The Responsibility to Protect after Libya and Syria
Spencer Zifcak is a Allan Myers Professor of Law and Director of the Institute of Legal Studies at the Australian Catholic University.
At the United Nations World Summit in 2005, global political leaders endorsed a new doctrine to govern international political behaviour entitled the ‘responsibility to protect’. Pursuant to this doctrine, the nations of the world affirmed that the primary responsibility for the prevention of mass atrocity crimes rests with the sovereign state in which such crimes are anticipated or occurring. If, however, a state fails to exercise that responsibility, the international community may assume a corresponding duty to protect civilian populations from the commission of genocide and crimes against humanity. Only a short time later, in 2011, the international community was confronted with the prospect that large-scale civilian casualties may occur as a consequence of fighting between government and rebel forces in Libya. The UN Security Council, therefore, was confronted with the dilemma of whether to authorise an intervention to avert what seemed likely to be a humanitarian catastrophe. In this case, the UN Security Council sanctioned an intervention by NATO forces in accordance with the new doctrine. Soon after, the Syrian rebellion took hold and civilians began to be killed and injured in their thousands. In that case, however, the Security Council was paralysed. Neither sanctions nor military intervention could be agreed upon. In this article the Libyan and Syrian cases are analysed with a view to determining why the international community’s response to the two conflicts has been so different and what these differences tell us about the current standing and practice of the responsibility to protect doctrine. (…)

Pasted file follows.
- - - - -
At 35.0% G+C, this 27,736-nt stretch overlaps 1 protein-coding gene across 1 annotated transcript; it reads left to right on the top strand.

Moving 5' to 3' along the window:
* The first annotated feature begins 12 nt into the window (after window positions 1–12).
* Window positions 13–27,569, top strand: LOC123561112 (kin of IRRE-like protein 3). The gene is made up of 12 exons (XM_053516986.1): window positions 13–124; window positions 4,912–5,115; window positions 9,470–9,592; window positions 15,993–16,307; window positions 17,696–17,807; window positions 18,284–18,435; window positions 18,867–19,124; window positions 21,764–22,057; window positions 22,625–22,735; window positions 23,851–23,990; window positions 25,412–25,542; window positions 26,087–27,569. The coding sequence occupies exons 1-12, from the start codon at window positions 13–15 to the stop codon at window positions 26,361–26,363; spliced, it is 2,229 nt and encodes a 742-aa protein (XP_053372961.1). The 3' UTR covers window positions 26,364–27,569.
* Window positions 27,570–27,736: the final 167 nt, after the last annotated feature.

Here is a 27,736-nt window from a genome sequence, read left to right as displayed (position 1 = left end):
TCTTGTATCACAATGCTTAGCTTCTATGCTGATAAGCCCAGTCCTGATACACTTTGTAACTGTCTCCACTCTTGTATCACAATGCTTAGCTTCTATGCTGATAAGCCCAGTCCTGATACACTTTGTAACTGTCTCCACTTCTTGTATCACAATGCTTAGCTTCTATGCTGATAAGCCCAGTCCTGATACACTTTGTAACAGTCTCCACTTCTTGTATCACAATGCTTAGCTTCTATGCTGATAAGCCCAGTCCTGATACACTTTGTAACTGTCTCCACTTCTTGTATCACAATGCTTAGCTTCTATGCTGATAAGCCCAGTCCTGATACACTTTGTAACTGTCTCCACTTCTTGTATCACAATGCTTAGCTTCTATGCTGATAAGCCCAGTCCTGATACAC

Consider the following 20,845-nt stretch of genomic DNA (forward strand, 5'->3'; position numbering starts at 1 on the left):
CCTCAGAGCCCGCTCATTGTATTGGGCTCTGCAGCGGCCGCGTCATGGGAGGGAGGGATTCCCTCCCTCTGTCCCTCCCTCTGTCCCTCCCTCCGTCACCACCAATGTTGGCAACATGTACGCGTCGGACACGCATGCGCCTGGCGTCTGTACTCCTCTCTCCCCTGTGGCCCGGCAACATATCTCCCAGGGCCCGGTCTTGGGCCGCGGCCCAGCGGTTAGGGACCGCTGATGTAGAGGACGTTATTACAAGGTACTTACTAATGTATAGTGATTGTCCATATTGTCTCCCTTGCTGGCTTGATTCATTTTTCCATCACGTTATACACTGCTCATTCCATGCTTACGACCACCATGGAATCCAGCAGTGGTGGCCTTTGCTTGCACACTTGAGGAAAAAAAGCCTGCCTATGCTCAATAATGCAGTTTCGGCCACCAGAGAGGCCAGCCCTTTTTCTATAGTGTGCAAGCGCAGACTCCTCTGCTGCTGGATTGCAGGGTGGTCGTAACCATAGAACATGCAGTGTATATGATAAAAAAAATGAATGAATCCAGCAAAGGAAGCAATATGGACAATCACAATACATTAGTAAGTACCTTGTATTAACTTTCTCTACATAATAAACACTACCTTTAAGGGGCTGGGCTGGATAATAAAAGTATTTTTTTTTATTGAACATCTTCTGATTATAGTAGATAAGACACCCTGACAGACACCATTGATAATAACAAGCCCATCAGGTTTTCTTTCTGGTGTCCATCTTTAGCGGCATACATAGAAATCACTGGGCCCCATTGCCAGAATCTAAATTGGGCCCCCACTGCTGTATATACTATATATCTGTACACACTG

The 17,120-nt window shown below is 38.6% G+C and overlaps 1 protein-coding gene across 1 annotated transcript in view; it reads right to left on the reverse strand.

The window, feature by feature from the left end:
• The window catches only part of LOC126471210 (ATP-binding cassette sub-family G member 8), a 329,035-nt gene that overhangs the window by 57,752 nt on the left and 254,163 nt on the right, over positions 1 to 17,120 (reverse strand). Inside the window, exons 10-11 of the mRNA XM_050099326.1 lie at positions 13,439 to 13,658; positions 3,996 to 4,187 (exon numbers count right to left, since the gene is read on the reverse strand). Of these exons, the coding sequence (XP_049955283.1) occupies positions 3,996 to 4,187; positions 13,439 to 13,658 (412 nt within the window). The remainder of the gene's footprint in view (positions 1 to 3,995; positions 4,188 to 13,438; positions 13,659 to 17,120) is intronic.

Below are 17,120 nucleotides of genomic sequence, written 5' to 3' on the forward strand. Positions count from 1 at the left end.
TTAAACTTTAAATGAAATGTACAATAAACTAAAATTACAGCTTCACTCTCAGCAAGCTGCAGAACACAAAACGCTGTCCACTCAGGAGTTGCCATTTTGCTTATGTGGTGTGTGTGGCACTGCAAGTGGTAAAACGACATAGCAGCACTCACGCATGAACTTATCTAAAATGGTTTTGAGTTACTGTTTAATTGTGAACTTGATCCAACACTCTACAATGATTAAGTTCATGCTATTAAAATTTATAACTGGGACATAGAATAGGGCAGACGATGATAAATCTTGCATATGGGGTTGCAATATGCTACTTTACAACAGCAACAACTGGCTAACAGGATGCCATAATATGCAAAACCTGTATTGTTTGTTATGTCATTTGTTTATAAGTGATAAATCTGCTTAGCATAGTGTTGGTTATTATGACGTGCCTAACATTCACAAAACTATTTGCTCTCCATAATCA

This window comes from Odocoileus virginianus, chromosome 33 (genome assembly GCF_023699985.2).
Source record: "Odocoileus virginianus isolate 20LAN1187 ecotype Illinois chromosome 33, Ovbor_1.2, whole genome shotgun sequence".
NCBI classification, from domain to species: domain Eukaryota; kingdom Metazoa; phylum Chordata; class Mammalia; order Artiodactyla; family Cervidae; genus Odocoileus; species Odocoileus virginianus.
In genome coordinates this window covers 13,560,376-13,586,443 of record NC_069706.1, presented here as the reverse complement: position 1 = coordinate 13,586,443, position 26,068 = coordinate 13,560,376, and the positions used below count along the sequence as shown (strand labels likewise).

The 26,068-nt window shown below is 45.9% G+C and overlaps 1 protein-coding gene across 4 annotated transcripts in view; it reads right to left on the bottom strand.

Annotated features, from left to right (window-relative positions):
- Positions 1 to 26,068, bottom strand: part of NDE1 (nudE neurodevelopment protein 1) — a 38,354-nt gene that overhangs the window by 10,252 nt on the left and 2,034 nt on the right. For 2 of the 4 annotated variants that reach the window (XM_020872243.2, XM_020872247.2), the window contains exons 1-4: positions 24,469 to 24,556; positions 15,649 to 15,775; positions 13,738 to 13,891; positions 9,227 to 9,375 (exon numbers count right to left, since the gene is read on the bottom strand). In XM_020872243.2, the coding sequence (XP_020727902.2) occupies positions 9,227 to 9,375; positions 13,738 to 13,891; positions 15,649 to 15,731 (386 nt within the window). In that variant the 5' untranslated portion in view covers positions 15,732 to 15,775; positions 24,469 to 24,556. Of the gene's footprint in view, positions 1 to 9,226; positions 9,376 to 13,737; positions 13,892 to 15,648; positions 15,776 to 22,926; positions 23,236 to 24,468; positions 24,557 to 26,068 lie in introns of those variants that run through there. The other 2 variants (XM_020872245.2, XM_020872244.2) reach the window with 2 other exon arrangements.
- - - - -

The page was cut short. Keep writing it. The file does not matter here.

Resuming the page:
a. The Responsibility to Protect after Libya
d. The Responsibility to Protect after Syria
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